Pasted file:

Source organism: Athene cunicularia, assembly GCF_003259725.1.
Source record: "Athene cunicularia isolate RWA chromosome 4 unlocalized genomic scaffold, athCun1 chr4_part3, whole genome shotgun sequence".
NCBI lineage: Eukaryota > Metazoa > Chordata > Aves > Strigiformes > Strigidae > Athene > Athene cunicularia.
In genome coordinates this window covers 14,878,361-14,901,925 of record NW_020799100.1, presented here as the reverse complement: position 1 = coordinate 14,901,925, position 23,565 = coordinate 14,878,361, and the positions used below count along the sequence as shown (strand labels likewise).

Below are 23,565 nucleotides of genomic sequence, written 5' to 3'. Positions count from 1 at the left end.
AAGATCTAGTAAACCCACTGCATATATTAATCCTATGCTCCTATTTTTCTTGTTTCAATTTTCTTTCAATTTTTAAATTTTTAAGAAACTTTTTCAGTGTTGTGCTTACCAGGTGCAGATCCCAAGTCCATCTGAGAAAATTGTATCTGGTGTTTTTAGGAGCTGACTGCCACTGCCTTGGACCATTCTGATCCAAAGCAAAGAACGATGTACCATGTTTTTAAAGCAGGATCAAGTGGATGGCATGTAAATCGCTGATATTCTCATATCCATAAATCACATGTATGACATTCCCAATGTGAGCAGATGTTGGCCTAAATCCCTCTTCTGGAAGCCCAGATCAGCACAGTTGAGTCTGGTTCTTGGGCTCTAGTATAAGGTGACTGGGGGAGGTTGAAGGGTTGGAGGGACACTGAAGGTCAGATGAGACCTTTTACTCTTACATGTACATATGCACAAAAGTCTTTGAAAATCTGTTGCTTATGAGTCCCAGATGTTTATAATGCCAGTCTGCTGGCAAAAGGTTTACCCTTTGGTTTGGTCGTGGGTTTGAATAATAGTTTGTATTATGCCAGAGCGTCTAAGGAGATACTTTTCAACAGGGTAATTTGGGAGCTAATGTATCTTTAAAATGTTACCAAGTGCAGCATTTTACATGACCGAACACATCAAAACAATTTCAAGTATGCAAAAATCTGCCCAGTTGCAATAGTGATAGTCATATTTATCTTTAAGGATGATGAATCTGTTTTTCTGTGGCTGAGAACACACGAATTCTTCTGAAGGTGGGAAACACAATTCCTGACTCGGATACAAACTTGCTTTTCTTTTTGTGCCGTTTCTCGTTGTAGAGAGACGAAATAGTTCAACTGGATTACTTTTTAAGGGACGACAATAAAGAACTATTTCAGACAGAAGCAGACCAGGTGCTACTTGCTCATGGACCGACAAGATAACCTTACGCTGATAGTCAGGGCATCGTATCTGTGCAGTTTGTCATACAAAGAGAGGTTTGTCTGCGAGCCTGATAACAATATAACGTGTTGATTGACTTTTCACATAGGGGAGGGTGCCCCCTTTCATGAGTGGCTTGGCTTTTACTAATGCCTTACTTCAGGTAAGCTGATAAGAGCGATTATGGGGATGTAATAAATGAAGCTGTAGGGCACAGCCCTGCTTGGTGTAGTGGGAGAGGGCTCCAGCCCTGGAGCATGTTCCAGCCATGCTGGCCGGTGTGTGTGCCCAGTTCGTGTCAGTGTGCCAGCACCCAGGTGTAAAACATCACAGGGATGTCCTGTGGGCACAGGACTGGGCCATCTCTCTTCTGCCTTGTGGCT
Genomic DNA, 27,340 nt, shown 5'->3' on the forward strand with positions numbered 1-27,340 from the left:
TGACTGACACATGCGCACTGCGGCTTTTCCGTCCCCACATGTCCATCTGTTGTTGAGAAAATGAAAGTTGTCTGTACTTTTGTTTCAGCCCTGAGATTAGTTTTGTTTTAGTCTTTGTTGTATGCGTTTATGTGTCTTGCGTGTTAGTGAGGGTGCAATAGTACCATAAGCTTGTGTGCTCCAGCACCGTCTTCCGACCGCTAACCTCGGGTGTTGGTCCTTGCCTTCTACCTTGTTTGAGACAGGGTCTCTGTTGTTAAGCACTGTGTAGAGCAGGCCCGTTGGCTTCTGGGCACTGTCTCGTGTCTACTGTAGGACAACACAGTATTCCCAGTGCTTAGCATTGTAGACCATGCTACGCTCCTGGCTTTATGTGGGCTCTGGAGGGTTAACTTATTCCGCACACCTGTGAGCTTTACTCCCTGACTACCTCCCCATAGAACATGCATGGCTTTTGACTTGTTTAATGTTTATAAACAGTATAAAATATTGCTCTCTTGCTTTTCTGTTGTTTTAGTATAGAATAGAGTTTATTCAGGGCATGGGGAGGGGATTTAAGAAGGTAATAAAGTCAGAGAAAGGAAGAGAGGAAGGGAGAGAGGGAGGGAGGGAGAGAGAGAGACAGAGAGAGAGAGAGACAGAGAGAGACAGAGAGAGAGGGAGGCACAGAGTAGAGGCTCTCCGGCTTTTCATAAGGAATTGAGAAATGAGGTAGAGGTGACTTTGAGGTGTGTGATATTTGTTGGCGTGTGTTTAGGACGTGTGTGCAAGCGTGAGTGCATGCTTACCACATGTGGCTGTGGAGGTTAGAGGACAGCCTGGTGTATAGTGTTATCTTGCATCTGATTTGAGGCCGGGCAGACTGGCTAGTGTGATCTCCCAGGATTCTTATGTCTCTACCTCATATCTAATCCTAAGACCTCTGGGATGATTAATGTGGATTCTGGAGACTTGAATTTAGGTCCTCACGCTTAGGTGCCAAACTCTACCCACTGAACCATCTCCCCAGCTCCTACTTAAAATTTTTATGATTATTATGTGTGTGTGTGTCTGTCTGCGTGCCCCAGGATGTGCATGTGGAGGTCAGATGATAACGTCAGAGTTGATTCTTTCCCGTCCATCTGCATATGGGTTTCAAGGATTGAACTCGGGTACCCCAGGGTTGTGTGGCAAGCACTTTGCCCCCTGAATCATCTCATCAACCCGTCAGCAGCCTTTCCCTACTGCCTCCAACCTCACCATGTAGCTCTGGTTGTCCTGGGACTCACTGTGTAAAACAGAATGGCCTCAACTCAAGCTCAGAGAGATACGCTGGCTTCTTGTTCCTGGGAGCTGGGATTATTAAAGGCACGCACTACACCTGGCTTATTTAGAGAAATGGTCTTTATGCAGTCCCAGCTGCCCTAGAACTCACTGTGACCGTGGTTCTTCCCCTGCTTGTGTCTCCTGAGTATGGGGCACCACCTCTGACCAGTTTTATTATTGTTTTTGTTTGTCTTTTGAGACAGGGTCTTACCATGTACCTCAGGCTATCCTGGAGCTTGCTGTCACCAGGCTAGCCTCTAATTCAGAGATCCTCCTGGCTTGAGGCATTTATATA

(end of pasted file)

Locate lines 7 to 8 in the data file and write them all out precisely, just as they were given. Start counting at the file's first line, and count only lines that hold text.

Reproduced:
Genomic DNA, 27,340 nt, shown 5'->3' on the forward strand with positions numbered 1-27,340 from the left:
TGACTGACACATGCGCACTGCGGCTTTTCCGTCCCCACATGTCCATCTGTTGTTGAGAAAATGAAAGTTGTCTGTACTTTTGTTTCAGCCCTGAGATTAGTTTTGTTTTAGTCTTTGTTGTATGCGTTTATGTGTCTTGCGTGTTAGTGAGGGTGCAATAGTACCATAAGCTTGTGTGCTCCAGCACCGTCTTCCGACCGCTAACCTCGGGTGTTGGTCCTTGCCTTCTACCTTGTTTGAGACAGGGTCTCTGTTGTTAAGCACTGTGTAGAGCAGGCCCGTTGGCTTCTGGGCACTGTCTCGTGTCTACTGTAGGACAACACAGTATTCCCAGTGCTTAGCATTGTAGACCATGCTACGCTCCTGGCTTTATGTGGGCTCTGGAGGGTTAACTTATTCCGCACACCTGTGAGCTTTACTCCCTGACTACCTCCCCATAGAACATGCATGGCTTTTGACTTGTTTAATGTTTATAAACAGTATAAAATATTGCTCTCTTGCTTTTCTGTTGTTTTAGTATAGAATAGAGTTTATTCAGGGCATGGGGAGGGGATTTAAGAAGGTAATAAAGTCAGAGAAAGGAAGAGAGGAAGGGAGAGAGGGAGGGAGGGAGAGAGAGAGACAGAGAGAGAGAGAGACAGAGAGAGACAGAGAGAGAGGGAGGCACAGAGTAGAGGCTCTCCGGCTTTTCATAAGGAATTGAGAAATGAGGTAGAGGTGACTTTGAGGTGTGTGATATTTGTTGGCGTGTGTTTAGGACGTGTGTGCAAGCGTGAGTGCATGCTTACCACATGTGGCTGTGGAGGTTAGAGGACAGCCTGGTGTATAGTGTTATCTTGCATCTGATTTGAGGCCGGGCAGACTGGCTAGTGTGATCTCCCAGGATTCTTATGTCTCTACCTCATATCTAATCCTAAGACCTCTGGGATGATTAATGTGGATTCTGGAGACTTGAATTTAGGTCCTCACGCTTAGGTGCCAAACTCTACCCACTGAACCATCTCCCCAGCTCCTACTTAAAATTTTTATGATTATTATGTGTGTGTGTGTCTGTCTGCGTGCCCCAGGATGTGCATGTGGAGGTCAGATGATAACGTCAGAGTTGATTCTTTCCCGTCCATCTGCATATGGGTTTCAAGGATTGAACTCGGGTACCCCAGGGTTGTGTGGCAAGCACTTTGCCCCCTGAATCATCTCATCAACCCGTCAGCAGCCTTTCCCTACTGCCTCCAACCTCACCATGTAGCTCTGGTTGTCCTGGGACTCACTGTGTAAAACAGAATGGCCTCAACTCAAGCTCAGAGAGATACGCTGGCTTCTTGTTCCTGGGAGCTGGGATTATTAAAGGCACGCACTACACCTGGCTTATTTAGAGAAATGGTCTTTATGCAGTCCCAGCTGCCCTAGAACTCACTGTGACCGTGGTTCTTCCCCTGCTTGTGTCTCCTGAGTATGGGGCACCACCTCTGACCAGTTTTATTATTGTTTTTGTTTGTCTTTTGAGACAGGGTCTTACCATGTACCTCAGGCTATCCTGGAGCTTGCTGTCACCAGGCTAGCCTCTAATTCAGAGATCCTCCTGGCTTGAGGCATTTATATA